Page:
Ultrasonic testing is the use of high frequency sound to inspect materials. The sound frequency normally ranges from .5 MHz to 25 MHz, which is well above what a human can hear. High frequency sound is used because it is able to penetrate most materials without difficulty, which makes it possible to conduct non-destructive testing. It is commonly used to look for cracks, measure material depth, and check for corrosion and imperfections.

An ultrasonic test works by bouncing sound off of an object and interpreting the resulting echo. It passes through the material until the sound waves encounter an irregularity. The operators usually note this as a “discontinuity.” By analyzing the discontinuity, the operator can determine if there is a flaw in the material.

The thickness of materials such as metals, ceramics and plastics can be measured with ultrasonic testing. Ultrasonic thickness testing is mainly done by calculating the time it takes for sound to bounce off the bottom of the material. Different materials typically reflect sound at different rates. By measuring the change in the time it takes for the sound to be reflected, the operator is able to measure the thickness of each material in a multilayer surface.

There are several types of ultrasonic testing equipment, depending on the required application. The choice of equipment is generally dictated by the material’s temperature, thickness, geometry and phase reversal. Ultrasonic test equipment typically has three components: a transducer, a couplant and an imaging system. A technician operates the ultrasonic testing equipment by manually moving the probe across the surface of the object being tested and interpreting the resulting data.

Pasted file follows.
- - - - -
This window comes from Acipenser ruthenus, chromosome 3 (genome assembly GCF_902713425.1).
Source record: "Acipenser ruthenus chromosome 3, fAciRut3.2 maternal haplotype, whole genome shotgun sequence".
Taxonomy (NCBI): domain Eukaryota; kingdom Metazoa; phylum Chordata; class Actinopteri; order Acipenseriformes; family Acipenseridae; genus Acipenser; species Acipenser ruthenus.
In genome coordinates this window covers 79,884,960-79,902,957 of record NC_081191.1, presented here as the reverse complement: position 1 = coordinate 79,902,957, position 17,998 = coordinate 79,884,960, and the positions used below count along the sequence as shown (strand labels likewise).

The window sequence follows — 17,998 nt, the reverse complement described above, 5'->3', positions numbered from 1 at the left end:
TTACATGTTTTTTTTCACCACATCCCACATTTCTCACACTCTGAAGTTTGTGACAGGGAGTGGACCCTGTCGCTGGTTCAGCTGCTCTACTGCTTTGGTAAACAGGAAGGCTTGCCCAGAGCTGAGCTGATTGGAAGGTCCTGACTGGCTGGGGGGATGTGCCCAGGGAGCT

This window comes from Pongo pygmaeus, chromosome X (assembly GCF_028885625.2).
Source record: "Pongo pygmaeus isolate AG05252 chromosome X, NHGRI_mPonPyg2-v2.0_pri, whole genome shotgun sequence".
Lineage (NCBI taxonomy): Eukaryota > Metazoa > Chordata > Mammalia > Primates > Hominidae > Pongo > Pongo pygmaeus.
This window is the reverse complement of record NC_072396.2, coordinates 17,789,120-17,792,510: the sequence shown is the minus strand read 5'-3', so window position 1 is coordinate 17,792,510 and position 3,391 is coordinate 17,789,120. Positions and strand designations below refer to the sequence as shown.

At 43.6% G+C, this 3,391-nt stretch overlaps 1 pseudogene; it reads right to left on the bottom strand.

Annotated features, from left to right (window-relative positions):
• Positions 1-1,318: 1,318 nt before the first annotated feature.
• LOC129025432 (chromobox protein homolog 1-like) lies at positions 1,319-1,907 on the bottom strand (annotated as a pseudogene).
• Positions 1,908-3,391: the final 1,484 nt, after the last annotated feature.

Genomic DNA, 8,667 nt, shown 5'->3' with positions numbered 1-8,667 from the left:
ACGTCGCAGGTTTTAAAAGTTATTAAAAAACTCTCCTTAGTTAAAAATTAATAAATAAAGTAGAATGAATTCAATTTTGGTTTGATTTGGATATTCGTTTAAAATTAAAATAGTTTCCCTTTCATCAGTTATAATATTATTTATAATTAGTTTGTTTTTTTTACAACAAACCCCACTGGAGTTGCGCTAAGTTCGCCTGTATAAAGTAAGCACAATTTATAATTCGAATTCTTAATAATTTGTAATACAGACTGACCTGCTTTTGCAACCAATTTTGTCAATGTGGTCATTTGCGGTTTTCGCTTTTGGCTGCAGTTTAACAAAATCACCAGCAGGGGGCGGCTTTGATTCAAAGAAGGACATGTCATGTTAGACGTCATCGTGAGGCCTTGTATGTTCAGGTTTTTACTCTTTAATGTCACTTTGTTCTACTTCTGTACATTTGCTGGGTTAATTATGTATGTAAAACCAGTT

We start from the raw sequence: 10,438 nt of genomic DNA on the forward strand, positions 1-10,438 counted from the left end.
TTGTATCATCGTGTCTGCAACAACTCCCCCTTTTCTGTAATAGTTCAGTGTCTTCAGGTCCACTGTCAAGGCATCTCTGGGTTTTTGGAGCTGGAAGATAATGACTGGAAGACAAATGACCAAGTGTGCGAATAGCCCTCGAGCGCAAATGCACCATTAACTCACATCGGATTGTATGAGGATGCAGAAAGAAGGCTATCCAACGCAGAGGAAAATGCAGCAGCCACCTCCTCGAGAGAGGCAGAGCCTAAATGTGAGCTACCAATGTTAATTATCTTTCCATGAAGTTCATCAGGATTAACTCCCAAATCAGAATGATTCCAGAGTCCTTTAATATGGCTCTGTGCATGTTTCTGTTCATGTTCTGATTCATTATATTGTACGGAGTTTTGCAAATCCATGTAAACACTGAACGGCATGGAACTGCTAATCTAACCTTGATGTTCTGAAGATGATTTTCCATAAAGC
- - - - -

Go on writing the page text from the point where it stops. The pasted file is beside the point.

A transducer or probe produces and receives sound. Normally, a transducer sends sound in either a straight beam or in an angle beam. Straight beam transducers are more widely used than angle beam transducers, which are often used for ultrasonic weld testing.

A couplant is applied to the surface being tested to act as a medium between the transducer and the surface. Its main purpose is to transmit sound to the surface. It also increases accuracy by preventing loss of sound waves. Couplants are often made of gel or paste. Water, however, is often used as a couplant when using an immersion transducer.

Data from the test can be read with an imaging system. The imaging system normally contains the controls and processor. In some portable equipment, the transducer is also integrated into the imaging system.

About Mechanics is dedicated to providing accurate and trustworthy information. We carefully select reputable sources and employ a rigorous fact-checking process to maintain the highest standards. To learn more about our commitment to accuracy, read our editorial process.

Discussion Comments

About Mechanics, in your inbox

Our latest articles, guides, and more, delivered daily.

About Mechanics, in your inbox

Our latest articles, guides, and more, delivered daily.